I wonder about the fisherman Jesus called out of the Sea of Galilee, and if they were baptized. Scripture doesn’t tell us if those that Jesus called to leave their nets and fish for people were dunked in the Jordan River by John before Jesus came on the scene. John the Baptizer warned his converts that there was more to it than immersion. That was just the beginning. The Bible gives us only one account of Jesus continuing the practice of baptism. He and John were both in the Judean countryside, at “Aenon near Salim because water was abundant there; and people kept coming and were being baptized.” (John 3:23)
How could you baptize fishermen who waded in water day in and day out, who’d caught their feet in nets of floundering fish and been pinned under water, nearly drowned on several occasions? A lengthy immersion, a holding underwater until the last of their breath escaped their lungs in futile bubbles as they surrendered to death? Or dry baptism, the mud and muck of riverbank ground into their skin? What would feel most like giving up an old life and becoming a new creature?
Maybe if they were baptized along with the three thousand on Pentecost in Jerusalem, a desert city without river or sea, a solitary drop was all they could expect. I think about Peter, exercising his voice outside the upper room where he’d been hiding with the disciples after Jesus left for good, wondering, worrying what would happen next. Then, filled with the Holy Spirit, and not new wine, he spontaneously combusted, along with his friends, speaking a language that was universal for the first time since the tower of Babel fell and speech scattered with it.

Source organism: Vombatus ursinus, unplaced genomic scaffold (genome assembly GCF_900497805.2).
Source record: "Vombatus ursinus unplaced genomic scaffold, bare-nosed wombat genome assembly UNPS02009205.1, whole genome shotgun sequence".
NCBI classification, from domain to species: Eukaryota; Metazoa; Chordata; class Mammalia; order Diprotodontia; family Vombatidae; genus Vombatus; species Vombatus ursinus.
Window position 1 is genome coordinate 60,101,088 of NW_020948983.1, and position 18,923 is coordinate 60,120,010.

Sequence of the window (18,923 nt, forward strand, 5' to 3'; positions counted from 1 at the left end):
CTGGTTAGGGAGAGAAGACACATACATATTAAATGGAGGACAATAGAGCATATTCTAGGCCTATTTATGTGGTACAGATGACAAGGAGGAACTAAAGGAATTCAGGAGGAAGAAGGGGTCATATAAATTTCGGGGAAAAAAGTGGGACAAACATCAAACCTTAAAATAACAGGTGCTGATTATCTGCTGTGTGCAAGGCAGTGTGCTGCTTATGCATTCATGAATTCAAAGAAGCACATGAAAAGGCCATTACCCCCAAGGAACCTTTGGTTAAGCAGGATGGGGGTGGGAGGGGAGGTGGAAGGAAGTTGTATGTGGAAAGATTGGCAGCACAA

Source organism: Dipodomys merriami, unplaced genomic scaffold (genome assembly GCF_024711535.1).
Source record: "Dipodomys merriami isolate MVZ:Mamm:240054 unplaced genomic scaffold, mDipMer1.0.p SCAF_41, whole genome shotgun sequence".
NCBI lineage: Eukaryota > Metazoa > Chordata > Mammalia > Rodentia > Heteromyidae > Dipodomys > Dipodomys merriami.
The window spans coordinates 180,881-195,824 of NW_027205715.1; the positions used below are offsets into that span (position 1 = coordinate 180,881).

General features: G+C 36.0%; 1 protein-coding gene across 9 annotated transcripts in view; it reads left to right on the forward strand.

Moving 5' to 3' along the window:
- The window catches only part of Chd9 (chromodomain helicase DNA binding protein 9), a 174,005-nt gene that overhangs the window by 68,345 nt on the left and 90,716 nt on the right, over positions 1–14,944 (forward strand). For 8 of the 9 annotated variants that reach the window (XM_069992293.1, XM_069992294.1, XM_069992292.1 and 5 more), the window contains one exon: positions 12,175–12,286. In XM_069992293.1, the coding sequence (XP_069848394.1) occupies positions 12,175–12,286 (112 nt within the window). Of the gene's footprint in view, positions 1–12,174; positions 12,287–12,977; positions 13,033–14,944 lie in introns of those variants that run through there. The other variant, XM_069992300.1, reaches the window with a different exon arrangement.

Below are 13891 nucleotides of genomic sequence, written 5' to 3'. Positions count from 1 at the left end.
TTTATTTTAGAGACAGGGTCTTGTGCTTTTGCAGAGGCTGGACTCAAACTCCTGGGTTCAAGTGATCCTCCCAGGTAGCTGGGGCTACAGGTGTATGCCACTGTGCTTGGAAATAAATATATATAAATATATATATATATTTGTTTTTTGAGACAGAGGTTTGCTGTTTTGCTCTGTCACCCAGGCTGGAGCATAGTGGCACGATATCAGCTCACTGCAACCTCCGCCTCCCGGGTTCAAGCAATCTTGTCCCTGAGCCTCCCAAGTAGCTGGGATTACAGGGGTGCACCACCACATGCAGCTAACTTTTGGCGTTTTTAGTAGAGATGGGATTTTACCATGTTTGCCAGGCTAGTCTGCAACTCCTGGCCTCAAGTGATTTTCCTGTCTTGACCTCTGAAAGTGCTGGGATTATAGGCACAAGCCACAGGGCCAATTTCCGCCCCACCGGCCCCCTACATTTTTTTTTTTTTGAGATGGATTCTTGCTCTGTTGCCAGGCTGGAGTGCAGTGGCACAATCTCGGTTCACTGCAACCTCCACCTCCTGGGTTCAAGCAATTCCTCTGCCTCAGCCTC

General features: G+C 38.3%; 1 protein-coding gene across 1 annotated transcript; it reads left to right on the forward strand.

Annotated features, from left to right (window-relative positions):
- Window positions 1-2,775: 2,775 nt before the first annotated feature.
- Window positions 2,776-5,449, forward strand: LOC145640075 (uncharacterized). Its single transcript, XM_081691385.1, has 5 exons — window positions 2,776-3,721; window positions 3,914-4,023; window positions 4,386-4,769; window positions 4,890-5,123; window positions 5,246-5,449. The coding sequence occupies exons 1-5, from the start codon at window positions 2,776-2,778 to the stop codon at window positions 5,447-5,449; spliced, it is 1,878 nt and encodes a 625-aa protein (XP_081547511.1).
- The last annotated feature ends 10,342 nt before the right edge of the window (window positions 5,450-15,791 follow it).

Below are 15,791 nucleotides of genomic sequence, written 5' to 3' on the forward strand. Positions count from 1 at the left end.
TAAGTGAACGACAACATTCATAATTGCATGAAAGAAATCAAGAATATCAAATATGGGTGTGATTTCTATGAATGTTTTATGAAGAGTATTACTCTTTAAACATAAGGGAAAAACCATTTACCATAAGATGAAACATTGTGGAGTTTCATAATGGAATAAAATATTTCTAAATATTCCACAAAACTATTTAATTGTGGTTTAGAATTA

I imagine women rushing back and forth to wells, filling their jugs, presenting them to the disciples who cupped their hands, poured water over the converts’ heads, perhaps extravagantly at first until the heat rose, the women slowed, the heavy jugs arrived more infrequently, those waiting in line growing restless, the baptism going from a pour to a trickle, to a drop, and when the water ran out, the disciples, perhaps remembering their master’s use of spit to heal, smearing saliva across the foreheads of those remaining, until the last of the new believers was marked in baptism.
No one writes about the three thousand the day after Pentecost. Were they nicer to their employees, more tolerant of their spouses’ annoying habits? Did they pray more fervently? Did they build shrines in the backyard? Did they sign on with disciples, or go door-to-door sharing their experience in attempts to start a new church?
John said someone else was coming who was going to baptize with fire. We received that ignition at Pentecost. That branding was intended to sear us into family, scar us for life, leaving marks no one could ignore or forget. Now, having been lit by the spirit, how do we follow Jesus into the flames?